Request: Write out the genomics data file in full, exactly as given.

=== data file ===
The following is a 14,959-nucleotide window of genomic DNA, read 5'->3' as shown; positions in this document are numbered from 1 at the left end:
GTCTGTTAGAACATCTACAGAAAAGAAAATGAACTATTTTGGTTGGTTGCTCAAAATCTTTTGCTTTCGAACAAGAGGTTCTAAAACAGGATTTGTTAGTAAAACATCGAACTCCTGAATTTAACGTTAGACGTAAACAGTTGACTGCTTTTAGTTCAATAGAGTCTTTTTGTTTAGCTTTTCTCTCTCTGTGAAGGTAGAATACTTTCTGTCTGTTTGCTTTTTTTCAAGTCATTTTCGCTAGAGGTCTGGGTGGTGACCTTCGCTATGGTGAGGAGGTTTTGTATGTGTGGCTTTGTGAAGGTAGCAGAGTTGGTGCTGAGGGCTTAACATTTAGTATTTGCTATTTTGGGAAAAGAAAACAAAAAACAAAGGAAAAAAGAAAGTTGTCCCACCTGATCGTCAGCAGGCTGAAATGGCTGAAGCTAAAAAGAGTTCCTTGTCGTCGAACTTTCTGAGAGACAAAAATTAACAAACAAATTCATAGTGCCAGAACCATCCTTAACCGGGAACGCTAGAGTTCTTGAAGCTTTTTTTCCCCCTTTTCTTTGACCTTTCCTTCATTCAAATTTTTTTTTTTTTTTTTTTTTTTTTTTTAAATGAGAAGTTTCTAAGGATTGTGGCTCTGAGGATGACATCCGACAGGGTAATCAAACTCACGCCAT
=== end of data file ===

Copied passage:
The following is a 14,959-nucleotide window of genomic DNA, read 5'->3' as shown; positions in this document are numbered from 1 at the left end:
GTCTGTTAGAACATCTACAGAAAAGAAAATGAACTATTTTGGTTGGTTGCTCAAAATCTTTTGCTTTCGAACAAGAGGTTCTAAAACAGGATTTGTTAGTAAAACATCGAACTCCTGAATTTAACGTTAGACGTAAACAGTTGACTGCTTTTAGTTCAATAGAGTCTTTTTGTTTAGCTTTTCTCTCTCTGTGAAGGTAGAATACTTTCTGTCTGTTTGCTTTTTTTCAAGTCATTTTCGCTAGAGGTCTGGGTGGTGACCTTCGCTATGGTGAGGAGGTTTTGTATGTGTGGCTTTGTGAAGGTAGCAGAGTTGGTGCTGAGGGCTTAACATTTAGTATTTGCTATTTTGGGAAAAGAAAACAAAAAACAAAGGAAAAAAGAAAGTTGTCCCACCTGATCGTCAGCAGGCTGAAATGGCTGAAGCTAAAAAGAGTTCCTTGTCGTCGAACTTTCTGAGAGACAAAAATTAACAAACAAATTCATAGTGCCAGAACCATCCTTAACCGGGAACGCTAGAGTTCTTGAAGCTTTTTTTCCCCCTTTTCTTTGACCTTTCCTTCATTCAAATTTTTTTTTTTTTTTTTTTTTTTTTTTTAAATGAGAAGTTTCTAAGGATTGTGGCTCTGAGGATGACATCCGACAGGGTAATCAAACTCACGCCAT